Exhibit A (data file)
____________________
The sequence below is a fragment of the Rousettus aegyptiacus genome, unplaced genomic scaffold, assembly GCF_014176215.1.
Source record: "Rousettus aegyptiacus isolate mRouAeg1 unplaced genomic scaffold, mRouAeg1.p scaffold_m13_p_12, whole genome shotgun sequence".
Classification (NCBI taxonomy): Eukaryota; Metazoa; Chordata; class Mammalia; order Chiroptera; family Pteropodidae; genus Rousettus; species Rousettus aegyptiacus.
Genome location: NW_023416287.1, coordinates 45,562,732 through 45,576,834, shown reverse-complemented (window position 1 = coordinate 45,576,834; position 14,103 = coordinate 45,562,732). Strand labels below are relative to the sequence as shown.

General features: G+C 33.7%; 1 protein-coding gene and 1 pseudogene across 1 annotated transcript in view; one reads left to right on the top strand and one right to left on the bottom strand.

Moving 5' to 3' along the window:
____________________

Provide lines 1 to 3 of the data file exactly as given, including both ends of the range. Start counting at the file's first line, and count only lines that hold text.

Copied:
The sequence below is a fragment of the Rousettus aegyptiacus genome, unplaced genomic scaffold, assembly GCF_014176215.1.
Source record: "Rousettus aegyptiacus isolate mRouAeg1 unplaced genomic scaffold, mRouAeg1.p scaffold_m13_p_12, whole genome shotgun sequence".
Classification (NCBI taxonomy): Eukaryota; Metazoa; Chordata; class Mammalia; order Chiroptera; family Pteropodidae; genus Rousettus; species Rousettus aegyptiacus.